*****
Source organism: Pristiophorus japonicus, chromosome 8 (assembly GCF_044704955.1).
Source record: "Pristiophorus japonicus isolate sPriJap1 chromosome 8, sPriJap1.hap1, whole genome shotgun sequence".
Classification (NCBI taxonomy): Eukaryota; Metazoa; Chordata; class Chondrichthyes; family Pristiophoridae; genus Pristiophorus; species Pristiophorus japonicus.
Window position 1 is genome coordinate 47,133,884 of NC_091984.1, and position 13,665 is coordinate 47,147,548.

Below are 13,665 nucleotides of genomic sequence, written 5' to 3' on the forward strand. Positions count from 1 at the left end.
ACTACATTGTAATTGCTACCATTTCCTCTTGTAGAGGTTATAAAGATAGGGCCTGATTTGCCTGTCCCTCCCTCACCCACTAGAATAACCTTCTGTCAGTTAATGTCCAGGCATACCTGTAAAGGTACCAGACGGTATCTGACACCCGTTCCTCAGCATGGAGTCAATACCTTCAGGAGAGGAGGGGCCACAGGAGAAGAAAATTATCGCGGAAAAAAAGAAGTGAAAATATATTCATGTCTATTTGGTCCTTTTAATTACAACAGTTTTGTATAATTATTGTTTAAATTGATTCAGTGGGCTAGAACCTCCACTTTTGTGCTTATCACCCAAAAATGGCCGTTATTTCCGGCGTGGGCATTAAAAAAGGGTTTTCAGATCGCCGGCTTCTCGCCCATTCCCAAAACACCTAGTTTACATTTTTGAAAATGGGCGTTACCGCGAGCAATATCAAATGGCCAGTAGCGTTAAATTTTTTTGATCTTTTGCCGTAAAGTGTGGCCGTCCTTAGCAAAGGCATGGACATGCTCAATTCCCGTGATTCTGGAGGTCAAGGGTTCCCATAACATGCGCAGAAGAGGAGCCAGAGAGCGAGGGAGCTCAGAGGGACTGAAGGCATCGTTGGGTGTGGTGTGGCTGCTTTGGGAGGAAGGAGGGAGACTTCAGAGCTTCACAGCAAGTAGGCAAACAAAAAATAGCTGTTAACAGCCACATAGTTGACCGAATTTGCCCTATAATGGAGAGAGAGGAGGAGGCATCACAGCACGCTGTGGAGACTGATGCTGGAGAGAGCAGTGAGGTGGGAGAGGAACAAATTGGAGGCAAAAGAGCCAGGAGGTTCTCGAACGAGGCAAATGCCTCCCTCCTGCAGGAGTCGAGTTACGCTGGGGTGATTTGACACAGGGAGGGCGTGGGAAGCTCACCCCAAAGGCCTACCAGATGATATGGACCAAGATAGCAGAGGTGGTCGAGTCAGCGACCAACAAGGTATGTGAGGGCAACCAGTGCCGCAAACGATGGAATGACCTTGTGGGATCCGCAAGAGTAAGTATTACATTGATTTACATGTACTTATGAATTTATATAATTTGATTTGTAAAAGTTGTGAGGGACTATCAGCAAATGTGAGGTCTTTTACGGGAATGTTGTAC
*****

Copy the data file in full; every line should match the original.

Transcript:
Source organism: Pristiophorus japonicus, chromosome 8 (assembly GCF_044704955.1).
Source record: "Pristiophorus japonicus isolate sPriJap1 chromosome 8, sPriJap1.hap1, whole genome shotgun sequence".
Classification (NCBI taxonomy): Eukaryota; Metazoa; Chordata; class Chondrichthyes; family Pristiophoridae; genus Pristiophorus; species Pristiophorus japonicus.
Window position 1 is genome coordinate 47,133,884 of NC_091984.1, and position 13,665 is coordinate 47,147,548.

Below are 13,665 nucleotides of genomic sequence, written 5' to 3' on the forward strand. Positions count from 1 at the left end.
ACTACATTGTAATTGCTACCATTTCCTCTTGTAGAGGTTATAAAGATAGGGCCTGATTTGCCTGTCCCTCCCTCACCCACTAGAATAACCTTCTGTCAGTTAATGTCCAGGCATACCTGTAAAGGTACCAGACGGTATCTGACACCCGTTCCTCAGCATGGAGTCAATACCTTCAGGAGAGGAGGGGCCACAGGAGAAGAAAATTATCGCGGAAAAAAAGAAGTGAAAATATATTCATGTCTATTTGGTCCTTTTAATTACAACAGTTTTGTATAATTATTGTTTAAATTGATTCAGTGGGCTAGAACCTCCACTTTTGTGCTTATCACCCAAAAATGGCCGTTATTTCCGGCGTGGGCATTAAAAAAGGGTTTTCAGATCGCCGGCTTCTCGCCCATTCCCAAAACACCTAGTTTACATTTTTGAAAATGGGCGTTACCGCGAGCAATATCAAATGGCCAGTAGCGTTAAATTTTTTTGATCTTTTGCCGTAAAGTGTGGCCGTCCTTAGCAAAGGCATGGACATGCTCAATTCCCGTGATTCTGGAGGTCAAGGGTTCCCATAACATGCGCAGAAGAGGAGCCAGAGAGCGAGGGAGCTCAGAGGGACTGAAGGCATCGTTGGGTGTGGTGTGGCTGCTTTGGGAGGAAGGAGGGAGACTTCAGAGCTTCACAGCAAGTAGGCAAACAAAAAATAGCTGTTAACAGCCACATAGTTGACCGAATTTGCCCTATAATGGAGAGAGAGGAGGAGGCATCACAGCACGCTGTGGAGACTGATGCTGGAGAGAGCAGTGAGGTGGGAGAGGAACAAATTGGAGGCAAAAGAGCCAGGAGGTTCTCGAACGAGGCAAATGCCTCCCTCCTGCAGGAGTCGAGTTACGCTGGGGTGATTTGACACAGGGAGGGCGTGGGAAGCTCACCCCAAAGGCCTACCAGATGATATGGACCAAGATAGCAGAGGTGGTCGAGTCAGCGACCAACAAGGTATGTGAGGGCAACCAGTGCCGCAAACGATGGAATGACCTTGTGGGATCCGCAAGAGTAAGTATTACATTGATTTACATGTACTTATGAATTTATATAATTTGATTTGTAAAAGTTGTGAGGGACTATCAGCAAATGTGAGGTCTTTTACGGGAATGTTGTAC